Facebook users who have found themselves in the awkward position of liking posts by friends with sad news as a way of indicated that those friends were in their thoughts may soon have an alternative, as Facebook Engineer Dan Muriello said during the Compassion Research Day event hosted by the social network last week that one of his colleagues developed a “sympathize” button during a recent hackathon.
Facebook is hosting the fourth Compassion Research Day Thursday at its headquarters in Menlo Park, Calif., and the social network revealed six important trends its compassion research team discovered while partnering with researchers from Berkeley’s Greater Good Science Center, Yale’s Center for Emotional Intelligence, Stanford University, Northeastern University, Claremont McKenna University, and other institutions.
What Would I Say?, an application created at Princeton University‘s HackPrinceton last weekend, claims to be able to predict Facebook users’ status updates in the tones they usually use, but when we tried it, the results, while accurate in terms of topic, seemed as if they were composed by Yoda.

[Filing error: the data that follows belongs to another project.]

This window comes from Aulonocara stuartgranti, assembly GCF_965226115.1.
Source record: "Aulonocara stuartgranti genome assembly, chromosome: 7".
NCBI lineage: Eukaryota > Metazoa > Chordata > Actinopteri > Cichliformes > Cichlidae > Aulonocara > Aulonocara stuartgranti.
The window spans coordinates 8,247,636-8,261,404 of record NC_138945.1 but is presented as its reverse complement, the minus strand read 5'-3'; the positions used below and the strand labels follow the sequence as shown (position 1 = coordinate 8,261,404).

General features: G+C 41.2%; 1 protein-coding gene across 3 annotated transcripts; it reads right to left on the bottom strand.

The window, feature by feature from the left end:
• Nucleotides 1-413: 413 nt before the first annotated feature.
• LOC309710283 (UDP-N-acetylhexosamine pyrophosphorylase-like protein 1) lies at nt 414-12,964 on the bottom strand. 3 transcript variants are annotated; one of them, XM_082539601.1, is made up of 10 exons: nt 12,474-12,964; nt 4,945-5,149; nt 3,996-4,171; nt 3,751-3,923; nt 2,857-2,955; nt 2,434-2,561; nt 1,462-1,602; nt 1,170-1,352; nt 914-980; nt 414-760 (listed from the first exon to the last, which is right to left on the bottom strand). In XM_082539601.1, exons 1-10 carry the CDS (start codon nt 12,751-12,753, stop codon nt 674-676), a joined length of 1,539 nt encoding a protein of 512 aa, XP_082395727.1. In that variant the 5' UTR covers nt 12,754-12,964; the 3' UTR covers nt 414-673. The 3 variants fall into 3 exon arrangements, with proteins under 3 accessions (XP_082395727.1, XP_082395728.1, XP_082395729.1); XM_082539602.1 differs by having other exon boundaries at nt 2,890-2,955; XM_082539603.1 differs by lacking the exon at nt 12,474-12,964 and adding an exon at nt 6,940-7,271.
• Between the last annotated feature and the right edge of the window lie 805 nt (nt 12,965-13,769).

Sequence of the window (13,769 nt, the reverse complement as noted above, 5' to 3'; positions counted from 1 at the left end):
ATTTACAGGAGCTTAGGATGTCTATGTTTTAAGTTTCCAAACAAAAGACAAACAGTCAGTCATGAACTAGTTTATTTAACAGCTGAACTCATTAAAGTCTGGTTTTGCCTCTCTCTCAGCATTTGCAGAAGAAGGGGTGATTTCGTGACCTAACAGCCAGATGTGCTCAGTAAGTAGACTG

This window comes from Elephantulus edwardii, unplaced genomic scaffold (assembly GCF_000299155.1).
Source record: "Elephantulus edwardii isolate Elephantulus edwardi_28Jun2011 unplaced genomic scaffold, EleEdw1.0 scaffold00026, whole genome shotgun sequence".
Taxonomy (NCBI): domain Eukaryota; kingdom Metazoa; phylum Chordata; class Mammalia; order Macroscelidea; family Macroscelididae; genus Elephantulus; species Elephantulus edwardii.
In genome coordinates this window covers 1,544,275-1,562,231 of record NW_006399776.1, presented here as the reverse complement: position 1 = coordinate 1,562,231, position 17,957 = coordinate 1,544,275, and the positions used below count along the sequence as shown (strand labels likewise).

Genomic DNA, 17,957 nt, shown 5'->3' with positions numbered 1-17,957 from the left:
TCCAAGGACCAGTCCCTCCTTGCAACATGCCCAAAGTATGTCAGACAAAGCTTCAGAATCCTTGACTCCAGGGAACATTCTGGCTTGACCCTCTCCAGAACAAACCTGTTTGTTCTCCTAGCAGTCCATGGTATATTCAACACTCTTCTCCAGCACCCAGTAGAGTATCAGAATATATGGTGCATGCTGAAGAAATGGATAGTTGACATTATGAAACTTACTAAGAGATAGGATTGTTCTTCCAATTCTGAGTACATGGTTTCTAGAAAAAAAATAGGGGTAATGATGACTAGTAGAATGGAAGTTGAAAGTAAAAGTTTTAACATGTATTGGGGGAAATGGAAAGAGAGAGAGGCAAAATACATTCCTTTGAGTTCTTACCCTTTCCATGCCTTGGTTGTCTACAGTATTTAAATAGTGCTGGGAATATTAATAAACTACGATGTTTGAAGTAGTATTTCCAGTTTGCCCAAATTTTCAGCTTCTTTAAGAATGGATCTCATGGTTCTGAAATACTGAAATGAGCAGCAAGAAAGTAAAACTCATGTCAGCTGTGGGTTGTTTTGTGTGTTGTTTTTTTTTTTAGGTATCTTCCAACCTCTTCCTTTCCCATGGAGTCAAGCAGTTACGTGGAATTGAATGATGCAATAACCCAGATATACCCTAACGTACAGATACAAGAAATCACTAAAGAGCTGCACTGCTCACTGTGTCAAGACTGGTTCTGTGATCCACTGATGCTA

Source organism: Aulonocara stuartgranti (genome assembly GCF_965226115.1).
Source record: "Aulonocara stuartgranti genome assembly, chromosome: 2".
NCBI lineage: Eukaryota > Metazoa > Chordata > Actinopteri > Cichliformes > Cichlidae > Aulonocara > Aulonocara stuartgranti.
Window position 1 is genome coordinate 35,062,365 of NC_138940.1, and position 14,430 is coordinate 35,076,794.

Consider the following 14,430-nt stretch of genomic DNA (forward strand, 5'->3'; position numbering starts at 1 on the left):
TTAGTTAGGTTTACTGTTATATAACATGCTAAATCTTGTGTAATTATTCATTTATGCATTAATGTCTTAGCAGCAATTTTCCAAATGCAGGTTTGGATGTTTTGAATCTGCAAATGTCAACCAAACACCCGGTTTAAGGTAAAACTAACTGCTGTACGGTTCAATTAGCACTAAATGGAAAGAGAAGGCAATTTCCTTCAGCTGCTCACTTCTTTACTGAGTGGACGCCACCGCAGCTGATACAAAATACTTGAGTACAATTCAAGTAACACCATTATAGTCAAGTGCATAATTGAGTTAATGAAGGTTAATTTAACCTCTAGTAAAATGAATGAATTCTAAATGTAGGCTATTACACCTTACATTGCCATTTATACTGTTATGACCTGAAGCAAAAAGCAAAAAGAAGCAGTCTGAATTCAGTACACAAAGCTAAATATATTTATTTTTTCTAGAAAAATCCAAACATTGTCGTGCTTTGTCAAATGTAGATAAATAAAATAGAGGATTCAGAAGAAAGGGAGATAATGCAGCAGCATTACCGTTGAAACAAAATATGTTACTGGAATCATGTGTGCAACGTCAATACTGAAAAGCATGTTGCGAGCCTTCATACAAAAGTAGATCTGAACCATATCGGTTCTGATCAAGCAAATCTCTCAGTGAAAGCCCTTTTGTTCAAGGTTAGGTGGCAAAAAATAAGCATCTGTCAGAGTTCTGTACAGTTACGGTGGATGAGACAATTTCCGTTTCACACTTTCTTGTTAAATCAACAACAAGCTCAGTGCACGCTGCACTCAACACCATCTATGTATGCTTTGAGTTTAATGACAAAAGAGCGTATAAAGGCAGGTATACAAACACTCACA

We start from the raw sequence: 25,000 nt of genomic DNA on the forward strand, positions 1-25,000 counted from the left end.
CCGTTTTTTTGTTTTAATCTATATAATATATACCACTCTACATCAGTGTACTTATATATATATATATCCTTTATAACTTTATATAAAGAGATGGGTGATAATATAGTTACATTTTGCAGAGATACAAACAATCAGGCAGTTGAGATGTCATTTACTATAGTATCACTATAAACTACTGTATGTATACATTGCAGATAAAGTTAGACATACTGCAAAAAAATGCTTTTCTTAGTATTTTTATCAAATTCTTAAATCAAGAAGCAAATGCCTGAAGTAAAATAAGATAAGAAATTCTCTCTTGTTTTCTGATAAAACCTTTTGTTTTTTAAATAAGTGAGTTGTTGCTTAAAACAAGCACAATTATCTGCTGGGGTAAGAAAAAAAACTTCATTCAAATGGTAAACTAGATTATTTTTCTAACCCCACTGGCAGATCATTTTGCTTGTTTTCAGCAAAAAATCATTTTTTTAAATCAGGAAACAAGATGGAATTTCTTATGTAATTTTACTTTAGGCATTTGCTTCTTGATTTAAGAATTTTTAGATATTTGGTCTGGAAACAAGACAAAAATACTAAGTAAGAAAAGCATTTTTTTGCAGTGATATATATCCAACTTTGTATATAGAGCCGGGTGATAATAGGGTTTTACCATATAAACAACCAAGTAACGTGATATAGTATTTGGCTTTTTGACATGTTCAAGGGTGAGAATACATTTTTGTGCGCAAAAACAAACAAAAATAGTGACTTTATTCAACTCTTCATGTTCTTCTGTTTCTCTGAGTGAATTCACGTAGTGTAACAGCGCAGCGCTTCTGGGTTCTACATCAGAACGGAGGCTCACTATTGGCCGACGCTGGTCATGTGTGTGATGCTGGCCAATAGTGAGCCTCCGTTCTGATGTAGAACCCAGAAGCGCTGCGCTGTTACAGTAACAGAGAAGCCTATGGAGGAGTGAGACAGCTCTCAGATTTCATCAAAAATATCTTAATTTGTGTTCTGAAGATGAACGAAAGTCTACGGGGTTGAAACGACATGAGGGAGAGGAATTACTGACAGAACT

For every Facebook page administrator who has ever thought to themselves, “I wish this thing had a manual,” Facebook application creator ShortStack just came through with its release of the Facebook Maintenance Manual.
The average like total for the top 100 U.S. Facebook pages of apparel and accessories retailers was 2.8 million, while that figure was 1.7 million for Europe, but it took at least 136,000 likes to crack the U.S. list, while 16,000 was enough for Europe, according to a recent study by social media management suite Campalyst.
Microsoft Corporate Vice President and Manager for Windows Phone Program Management Joe Belfiore confirmed in a tweet Thursday that some Windows Phone users were having difficulties syncing their devices to Facebook, The Verge reported.
Facebook announced at the end of September that posts, status updates, photo captions, check-ins, and comments were being added to Graph Search results, and Ashoat Tevosyan, an engineer on the social network’s search quality and ranking team, offered his insights on just how monumental of a task this was, and how it all began.